Recently, we noted a dissent from Darwinian sexual selection on male vs. female form by U Rhode Island prof Holly Dunsworth. It turns out that Chase Nelson also weighed in on that:
There is no evidence to support the assumption that mechanically efficient bipedal walking requires a narrow pelvic morphology. If there are metabolic costs to walking and running with wider hips, they could be offset by subtle changes in movement patterns. Nor is brain size necessarily the primary cause of birth complications; fetal shoulders are also very broad and, like the head, require rotational movements for passage through the birth canal.
In a 1992 review, Allan Wilson and Rebecca Cann argued that genetics provides a better approach to human origins than paleontology. While “living genes must have ancestors,” they wrote, “dead fossils may not have descendants.” The genome is a matter of fact, but the fossil record requires interpretation.Chase Nelson, “The Obstetrical Dilemma” at The Inference Review
Most of his article deals with the more fascinating topic of the development of the human brain:
Human infants have brains roughly one third the size of adult brains; for chimpanzees, the figure is much higher, at roughly 40%.43 At 16 weeks of gestation, the human brain is twice the size of the chimpanzee brain. After 22 weeks of gestation, chimpanzee rates of growth slow and human rates of growth accelerate. At 400cc, human newborn brains are roughly 2.7 times larger than chimpanzee brains.44 Since maternal energy demands increase exponentially during human fetal development, waiting longer than nine months would exceed the maximum sustainable maternal metabolic rate, which is approximately the same across primates.45 Other mammals rely on progesterone depletion for the initiation of birth, but primates give birth when progesterone levels are at their height. It is an energetic ceiling that signals the onset of labor.Chase Nelson, “The Obstetrical Dilemma” at The Inference Review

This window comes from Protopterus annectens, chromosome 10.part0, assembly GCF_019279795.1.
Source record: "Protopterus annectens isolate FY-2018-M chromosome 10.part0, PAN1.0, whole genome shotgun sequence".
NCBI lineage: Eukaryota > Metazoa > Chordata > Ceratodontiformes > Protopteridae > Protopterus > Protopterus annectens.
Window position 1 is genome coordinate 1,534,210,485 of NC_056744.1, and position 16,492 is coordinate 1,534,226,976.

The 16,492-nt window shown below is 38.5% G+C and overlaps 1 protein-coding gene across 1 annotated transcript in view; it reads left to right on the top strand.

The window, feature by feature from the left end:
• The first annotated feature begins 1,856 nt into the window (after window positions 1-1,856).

And much more.
See also: A new challenge from an anthropologist to cozy Darwin tales about men vs. women. Holly Dunsworth seems to have actually researched the literature rather than signing on to the narrative.
Rob Sheldon offers some thoughts on the recent challenge to Darwin’s sexual selection. Sheldon: Finally, somebody is saying what ID has claimed for decades–Darwin has no clothes. It’s just-so stories stacked on just-so stories with the very thinnest of experimental evidence. And that’s the only thing I admire about post-modernists.